How to Become a Firefighter
Though many dream it as children, becoming a firefighter is an important commitment that should be entered with great care and consideration.
Becoming a firefighter means becoming an important member of the community, and a professional many will rely on for safety. If helping people, saving lives and serving the public sounds like the right career for you, becoming a firefighter might be the best next step.
Requirements to Becoming a Firefighter
While some cities and regions only utilize volunteer firefighters, larger areas and communities with higher populations or risk levels employ professional career firefighters. To be of the latter group, you may even consider beginning your career as a volunteer, to be sure the line of work, demanding hours, and physically strenuous job is right for you.
Before enrolling in firefighter school or training, you must:
● Be a U.S. citizen and legally eligible to work in the U.S.
● Be at least 18 years old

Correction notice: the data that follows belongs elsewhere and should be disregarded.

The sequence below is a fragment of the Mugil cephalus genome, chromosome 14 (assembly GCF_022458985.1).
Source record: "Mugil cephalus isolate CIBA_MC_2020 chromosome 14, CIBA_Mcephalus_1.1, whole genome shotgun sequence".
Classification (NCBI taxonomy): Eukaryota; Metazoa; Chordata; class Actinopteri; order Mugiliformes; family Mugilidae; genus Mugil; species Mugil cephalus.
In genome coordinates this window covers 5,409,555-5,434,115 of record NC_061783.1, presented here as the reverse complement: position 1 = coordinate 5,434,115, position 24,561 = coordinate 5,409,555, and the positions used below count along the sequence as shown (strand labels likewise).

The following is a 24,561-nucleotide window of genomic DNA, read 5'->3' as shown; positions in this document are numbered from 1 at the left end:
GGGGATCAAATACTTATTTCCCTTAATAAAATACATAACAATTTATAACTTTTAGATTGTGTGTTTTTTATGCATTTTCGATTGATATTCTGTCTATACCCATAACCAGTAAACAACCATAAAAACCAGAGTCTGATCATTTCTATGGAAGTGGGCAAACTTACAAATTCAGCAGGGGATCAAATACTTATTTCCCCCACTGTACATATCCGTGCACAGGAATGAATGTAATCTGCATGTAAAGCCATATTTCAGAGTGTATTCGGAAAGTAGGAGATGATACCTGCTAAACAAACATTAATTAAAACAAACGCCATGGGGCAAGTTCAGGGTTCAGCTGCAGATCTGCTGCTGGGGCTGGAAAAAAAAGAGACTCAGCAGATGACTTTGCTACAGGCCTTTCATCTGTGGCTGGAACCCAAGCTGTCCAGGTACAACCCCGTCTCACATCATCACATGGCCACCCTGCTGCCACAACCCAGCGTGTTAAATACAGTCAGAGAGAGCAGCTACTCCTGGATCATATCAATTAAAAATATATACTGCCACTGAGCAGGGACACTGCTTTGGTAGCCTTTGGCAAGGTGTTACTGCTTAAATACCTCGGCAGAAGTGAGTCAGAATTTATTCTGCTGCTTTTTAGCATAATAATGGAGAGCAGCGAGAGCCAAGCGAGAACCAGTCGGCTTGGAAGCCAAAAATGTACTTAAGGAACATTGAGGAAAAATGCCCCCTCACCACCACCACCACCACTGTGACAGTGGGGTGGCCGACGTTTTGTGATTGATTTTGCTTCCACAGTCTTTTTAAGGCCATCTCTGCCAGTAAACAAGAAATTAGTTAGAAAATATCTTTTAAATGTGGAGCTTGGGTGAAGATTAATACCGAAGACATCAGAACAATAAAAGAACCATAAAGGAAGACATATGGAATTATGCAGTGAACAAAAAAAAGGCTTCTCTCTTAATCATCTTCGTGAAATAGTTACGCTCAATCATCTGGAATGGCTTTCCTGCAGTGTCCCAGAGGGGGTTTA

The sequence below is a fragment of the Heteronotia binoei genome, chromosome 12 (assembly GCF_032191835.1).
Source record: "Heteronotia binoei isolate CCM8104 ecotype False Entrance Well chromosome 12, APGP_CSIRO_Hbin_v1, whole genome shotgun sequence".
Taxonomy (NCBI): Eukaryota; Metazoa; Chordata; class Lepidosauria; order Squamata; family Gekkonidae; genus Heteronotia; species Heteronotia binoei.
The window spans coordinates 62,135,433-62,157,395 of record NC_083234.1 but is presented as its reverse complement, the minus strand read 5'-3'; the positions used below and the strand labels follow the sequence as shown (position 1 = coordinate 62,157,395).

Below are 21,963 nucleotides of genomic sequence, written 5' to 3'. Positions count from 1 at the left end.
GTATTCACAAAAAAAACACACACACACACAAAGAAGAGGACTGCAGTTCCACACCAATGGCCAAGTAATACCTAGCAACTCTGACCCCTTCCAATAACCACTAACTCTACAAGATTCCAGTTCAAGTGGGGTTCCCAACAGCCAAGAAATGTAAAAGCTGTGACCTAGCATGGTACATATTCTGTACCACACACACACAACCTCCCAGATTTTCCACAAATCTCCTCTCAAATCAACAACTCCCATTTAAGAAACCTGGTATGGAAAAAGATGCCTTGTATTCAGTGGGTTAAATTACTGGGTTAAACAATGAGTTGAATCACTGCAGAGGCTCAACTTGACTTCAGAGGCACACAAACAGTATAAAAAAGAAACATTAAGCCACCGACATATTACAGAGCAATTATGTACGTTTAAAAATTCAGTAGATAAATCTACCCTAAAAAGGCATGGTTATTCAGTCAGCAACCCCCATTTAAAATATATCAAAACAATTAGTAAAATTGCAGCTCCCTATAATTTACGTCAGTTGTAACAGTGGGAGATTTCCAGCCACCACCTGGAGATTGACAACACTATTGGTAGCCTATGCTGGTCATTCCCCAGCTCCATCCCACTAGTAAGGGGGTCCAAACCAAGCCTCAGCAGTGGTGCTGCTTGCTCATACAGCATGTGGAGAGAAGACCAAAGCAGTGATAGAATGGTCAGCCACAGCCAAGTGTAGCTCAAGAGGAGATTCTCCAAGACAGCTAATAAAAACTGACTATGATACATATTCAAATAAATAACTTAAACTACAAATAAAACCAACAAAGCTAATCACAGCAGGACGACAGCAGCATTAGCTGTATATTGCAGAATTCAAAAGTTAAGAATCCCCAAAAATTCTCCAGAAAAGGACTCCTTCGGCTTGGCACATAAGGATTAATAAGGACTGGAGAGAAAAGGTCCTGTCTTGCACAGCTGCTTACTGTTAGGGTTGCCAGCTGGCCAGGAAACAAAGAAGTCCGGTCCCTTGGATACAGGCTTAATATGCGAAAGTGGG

● Have a high school diploma or GED
● Pass vision and physical fitness test
● Have a clean driving record and valid driver’s license
● Be free of misdemeanor and felony convictions
Firefighter candidates must successfully complete three tests:
1. Firefighter Physical Ability Test (PAT) – A task-oriented test consisting of various stations that must be completed in a specified order, which determine a candidate’s ability to perform on the job. This test is administered prior to the study program.
2. Firefighter Written Exam – This two-part test evaluates the candidate’s ability in general mathematics and reading comprehension, as well as their job-related characteristics.
3. Firefighter Oral Board Exam – This oral evaluation determines a candidate’s ability to perform in the field based on other characteristics, traits, and ideas. Some questions evaluate intent and ability, while others judge the candidate’s ethics and judgement.
Education to Become a Firefighter
Firefighters must obtain an EMT-B (emergency medical technician – basic) certification before working. Outside of this certification, candidates may earn associate’s or bachelor’s degrees in fire science to help them become an employable firefighter. These degrees take the standard two and four years of training, respectively. You can learn more about HCI’s fire science and fire academy programs here.